Dems look to quicken plan to cap revenue projections

Dems look to quicken plan to cap revenue projections


HARTFORD — Senate Democrats Thursday unveiled a plan to cap revenue projections on the most volatile portion of the income tax as a way to provide budget stability in the future.

The proposal would cap how much lawmakers could assume from the estimates and finals portion of the income tax when crafting their budget at $3.1 billion, the projection for next fiscal year, with any surpluses going toward the Rainy Day Fund, debt service, and other designated expenditures.

The proposal is very similar to one from Comptroller Kevin Lembo, which Democrats rolled into the current budget but delayed until fiscal year 2020.

Sen. John Fonfara, D-Hartford, said the proposal presented Thursday, which would speed up that timeline, “is in response to the unprecedented performance” in the estimates and finals portion of the income tax, a revenue stream that is paid by the state’s wealthiest residents and has been highly volatile.

“It’s effectively a game-changer in terms of non-recession related negative growth in estimates and finals,” he said, adding the revenue source has decreased in three of the last four fiscal years.

The problem is compounded by the state’s growing fixed costs, and Fonfara said declining revenue projections mean fixed costs will now account for 57 percent of next year’s budget if lawmakers don’t look for tax or fee increases.

The Senate Democrats’ proposal won’t address the roughly $5 billion deficit the state is facing in the upcoming biennium, as the cap is based on projections for next year, and the revenue stream is expected to grow by only $30 million in fiscal year 2019.

Democrats said the plan would help reduce fixed costs and provide more budget flexibility in the future though. Any income above the projection would cover additional payments toward unfunded pension liabilities, refuel the state’s Rainy Day Fund, or cover capital expenditures.

The plan specifies how much would go to each, with rates varying by how far the revenue stream exceeds the cap, but the largest portion would go toward pension costs.

Lembo’s plan, meanwhile, targets both the estimates and finals portion of the income tax and the corporations tax, another volatile stream, and changed rules to allow the Rainy Day Fund to grow to as much as 15 percent of the General Fund budget, up from 10 percent.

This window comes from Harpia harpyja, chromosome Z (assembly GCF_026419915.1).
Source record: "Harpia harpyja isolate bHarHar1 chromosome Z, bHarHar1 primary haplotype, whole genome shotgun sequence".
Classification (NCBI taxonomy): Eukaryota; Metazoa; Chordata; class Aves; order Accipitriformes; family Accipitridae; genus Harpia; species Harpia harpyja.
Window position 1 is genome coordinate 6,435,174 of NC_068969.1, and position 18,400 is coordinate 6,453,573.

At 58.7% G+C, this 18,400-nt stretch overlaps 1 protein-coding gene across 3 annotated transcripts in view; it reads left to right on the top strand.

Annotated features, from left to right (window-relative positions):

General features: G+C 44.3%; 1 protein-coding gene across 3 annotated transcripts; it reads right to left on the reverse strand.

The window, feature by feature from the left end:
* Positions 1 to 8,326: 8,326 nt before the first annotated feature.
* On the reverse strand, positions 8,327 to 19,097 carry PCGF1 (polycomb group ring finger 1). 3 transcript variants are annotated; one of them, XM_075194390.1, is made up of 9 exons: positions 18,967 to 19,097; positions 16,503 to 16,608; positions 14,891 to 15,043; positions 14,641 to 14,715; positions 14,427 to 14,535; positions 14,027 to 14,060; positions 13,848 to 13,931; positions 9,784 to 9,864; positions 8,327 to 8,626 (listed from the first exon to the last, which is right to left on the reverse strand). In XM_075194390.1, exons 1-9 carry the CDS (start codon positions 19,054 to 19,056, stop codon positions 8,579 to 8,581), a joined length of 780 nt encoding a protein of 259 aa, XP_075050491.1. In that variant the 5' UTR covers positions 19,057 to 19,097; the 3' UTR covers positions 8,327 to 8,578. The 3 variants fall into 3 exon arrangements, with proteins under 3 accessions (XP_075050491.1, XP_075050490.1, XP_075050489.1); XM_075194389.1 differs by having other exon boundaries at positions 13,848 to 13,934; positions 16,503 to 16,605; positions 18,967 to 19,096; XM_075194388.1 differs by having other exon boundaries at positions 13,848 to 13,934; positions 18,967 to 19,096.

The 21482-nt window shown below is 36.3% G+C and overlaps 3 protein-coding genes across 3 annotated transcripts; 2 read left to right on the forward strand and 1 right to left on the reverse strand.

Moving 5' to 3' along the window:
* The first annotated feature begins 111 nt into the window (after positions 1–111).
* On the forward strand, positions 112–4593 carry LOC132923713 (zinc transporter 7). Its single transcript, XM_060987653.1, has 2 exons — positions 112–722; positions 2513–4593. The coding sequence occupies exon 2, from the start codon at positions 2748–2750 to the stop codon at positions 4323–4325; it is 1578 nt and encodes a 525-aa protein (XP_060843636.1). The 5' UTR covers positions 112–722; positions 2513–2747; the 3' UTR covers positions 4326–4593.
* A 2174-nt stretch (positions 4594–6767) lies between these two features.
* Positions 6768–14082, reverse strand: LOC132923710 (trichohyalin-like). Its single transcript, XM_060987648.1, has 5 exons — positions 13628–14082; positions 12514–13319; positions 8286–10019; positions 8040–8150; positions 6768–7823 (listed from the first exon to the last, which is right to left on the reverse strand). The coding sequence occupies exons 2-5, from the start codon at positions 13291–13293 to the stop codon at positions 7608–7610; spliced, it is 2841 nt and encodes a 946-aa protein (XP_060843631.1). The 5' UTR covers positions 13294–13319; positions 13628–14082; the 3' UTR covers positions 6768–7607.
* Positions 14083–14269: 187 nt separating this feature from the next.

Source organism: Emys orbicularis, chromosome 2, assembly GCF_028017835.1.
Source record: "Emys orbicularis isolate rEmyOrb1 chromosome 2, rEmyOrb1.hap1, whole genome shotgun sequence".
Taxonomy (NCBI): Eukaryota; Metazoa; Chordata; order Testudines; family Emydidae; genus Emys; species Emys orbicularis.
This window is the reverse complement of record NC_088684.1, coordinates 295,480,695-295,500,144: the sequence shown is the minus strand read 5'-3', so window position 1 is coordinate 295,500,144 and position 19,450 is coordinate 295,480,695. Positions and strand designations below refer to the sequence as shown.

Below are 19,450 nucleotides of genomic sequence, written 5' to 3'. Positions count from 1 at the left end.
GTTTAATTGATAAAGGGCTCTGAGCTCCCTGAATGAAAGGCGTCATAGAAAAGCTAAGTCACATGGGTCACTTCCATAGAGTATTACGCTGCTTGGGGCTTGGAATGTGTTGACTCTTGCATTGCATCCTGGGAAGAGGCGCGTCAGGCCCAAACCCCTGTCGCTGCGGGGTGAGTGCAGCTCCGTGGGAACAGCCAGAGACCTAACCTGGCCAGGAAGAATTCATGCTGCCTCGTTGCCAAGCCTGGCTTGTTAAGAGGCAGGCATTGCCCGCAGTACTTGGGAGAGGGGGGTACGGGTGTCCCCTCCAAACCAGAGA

His plan creates a formula to determine assumption limits for the two revenue streams, as opposed to the creation of a hard limit. He said it would lead to more predictable growth in the budget, and could sustain growth with surpluses put into the Rainy Day Fund in booming economic years.

It is anticipated that lawmakers and Gov. Dannel P. Malloy will use the remaining $244 million in the Rainy Day fund to plug a roughly $390 million hole in the current budget, which would make the third straight year a transfer was needed.

Lembo said the Senate Democrats’ plan “recognizes the urgency of establishing state budget predictability and stability.”

“It’s unfortunate that when my initiative passed in 2015 its effective date was delayed to 2020,” he said. “I’m happy to assist their efforts in any way.”

Senate Republican Leader Len Fasano, R-North Haven, meanwhile, criticized Democrats’ characterization of the issue, saying the revenue stream is volatile because of their “policies passed year after year that showed a complete lack of fiscal discipline.”

He also said Republicans had predicted the problem, and “the irony today is that all of a sudden the individuals whose policies damaged our state are now trying to be fiscal conservatives. Today’s press conference was an effort to deflect from the fact that Democrat lawmakers have yet to show any clear path out of the disaster they created. Thus far their change in rhetoric hasn’t been matched with a change in action.”

Still, Fasano said he remains committed to working on the budget in a bipartisan manner. 203-317-2266 Twitter: @reporter_savino

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